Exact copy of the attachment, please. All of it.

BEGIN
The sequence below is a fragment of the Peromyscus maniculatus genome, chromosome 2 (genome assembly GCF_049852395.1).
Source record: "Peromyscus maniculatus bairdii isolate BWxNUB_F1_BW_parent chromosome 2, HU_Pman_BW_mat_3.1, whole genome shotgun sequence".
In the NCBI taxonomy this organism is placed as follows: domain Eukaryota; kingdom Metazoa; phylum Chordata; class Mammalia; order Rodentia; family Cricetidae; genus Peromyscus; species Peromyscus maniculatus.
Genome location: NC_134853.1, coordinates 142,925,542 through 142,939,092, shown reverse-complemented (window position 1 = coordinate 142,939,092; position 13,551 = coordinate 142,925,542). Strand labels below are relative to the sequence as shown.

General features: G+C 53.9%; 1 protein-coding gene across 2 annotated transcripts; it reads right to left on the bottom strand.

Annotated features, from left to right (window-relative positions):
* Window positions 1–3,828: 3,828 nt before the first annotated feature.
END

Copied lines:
The sequence below is a fragment of the Peromyscus maniculatus genome, chromosome 2 (genome assembly GCF_049852395.1).
Source record: "Peromyscus maniculatus bairdii isolate BWxNUB_F1_BW_parent chromosome 2, HU_Pman_BW_mat_3.1, whole genome shotgun sequence".
In the NCBI taxonomy this organism is placed as follows: domain Eukaryota; kingdom Metazoa; phylum Chordata; class Mammalia; order Rodentia; family Cricetidae; genus Peromyscus; species Peromyscus maniculatus.
Genome location: NC_134853.1, coordinates 142,925,542 through 142,939,092, shown reverse-complemented (window position 1 = coordinate 142,939,092; position 13,551 = coordinate 142,925,542). Strand labels below are relative to the sequence as shown.

General features: G+C 53.9%; 1 protein-coding gene across 2 annotated transcripts; it reads right to left on the bottom strand.

Annotated features, from left to right (window-relative positions):
* Window positions 1–3,828: 3,828 nt before the first annotated feature.